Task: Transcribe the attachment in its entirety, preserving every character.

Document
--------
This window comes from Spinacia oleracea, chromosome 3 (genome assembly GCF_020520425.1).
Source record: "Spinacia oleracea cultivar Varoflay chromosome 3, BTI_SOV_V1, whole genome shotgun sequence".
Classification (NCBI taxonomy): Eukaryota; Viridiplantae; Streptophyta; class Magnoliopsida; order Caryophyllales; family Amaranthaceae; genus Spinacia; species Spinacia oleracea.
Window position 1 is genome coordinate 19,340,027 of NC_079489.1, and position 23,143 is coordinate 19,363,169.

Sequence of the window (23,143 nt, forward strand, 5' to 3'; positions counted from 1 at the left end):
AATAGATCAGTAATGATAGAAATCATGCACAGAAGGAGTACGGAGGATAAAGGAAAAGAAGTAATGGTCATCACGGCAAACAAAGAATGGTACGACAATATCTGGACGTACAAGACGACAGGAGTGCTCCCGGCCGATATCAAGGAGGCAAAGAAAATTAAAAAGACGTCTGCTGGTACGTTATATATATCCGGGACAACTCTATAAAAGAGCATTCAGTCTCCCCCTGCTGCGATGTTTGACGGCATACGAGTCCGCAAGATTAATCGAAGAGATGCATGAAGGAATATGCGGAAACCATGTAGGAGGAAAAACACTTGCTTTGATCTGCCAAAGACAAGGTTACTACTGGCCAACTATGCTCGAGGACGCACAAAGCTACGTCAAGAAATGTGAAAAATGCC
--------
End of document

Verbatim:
This window comes from Spinacia oleracea, chromosome 3 (genome assembly GCF_020520425.1).
Source record: "Spinacia oleracea cultivar Varoflay chromosome 3, BTI_SOV_V1, whole genome shotgun sequence".
Classification (NCBI taxonomy): Eukaryota; Viridiplantae; Streptophyta; class Magnoliopsida; order Caryophyllales; family Amaranthaceae; genus Spinacia; species Spinacia oleracea.
Window position 1 is genome coordinate 19,340,027 of NC_079489.1, and position 23,143 is coordinate 19,363,169.

Sequence of the window (23,143 nt, forward strand, 5' to 3'; positions counted from 1 at the left end):
AATAGATCAGTAATGATAGAAATCATGCACAGAAGGAGTACGGAGGATAAAGGAAAAGAAGTAATGGTCATCACGGCAAACAAAGAATGGTACGACAATATCTGGACGTACAAGACGACAGGAGTGCTCCCGGCCGATATCAAGGAGGCAAAGAAAATTAAAAAGACGTCTGCTGGTACGTTATATATATCCGGGACAACTCTATAAAAGAGCATTCAGTCTCCCCCTGCTGCGATGTTTGACGGCATACGAGTCCGCAAGATTAATCGAAGAGATGCATGAAGGAATATGCGGAAACCATGTAGGAGGAAAAACACTTGCTTTGATCTGCCAAAGACAAGGTTACTACTGGCCAACTATGCTCGAGGACGCACAAAGCTACGTCAAGAAATGTGAAAAATGCC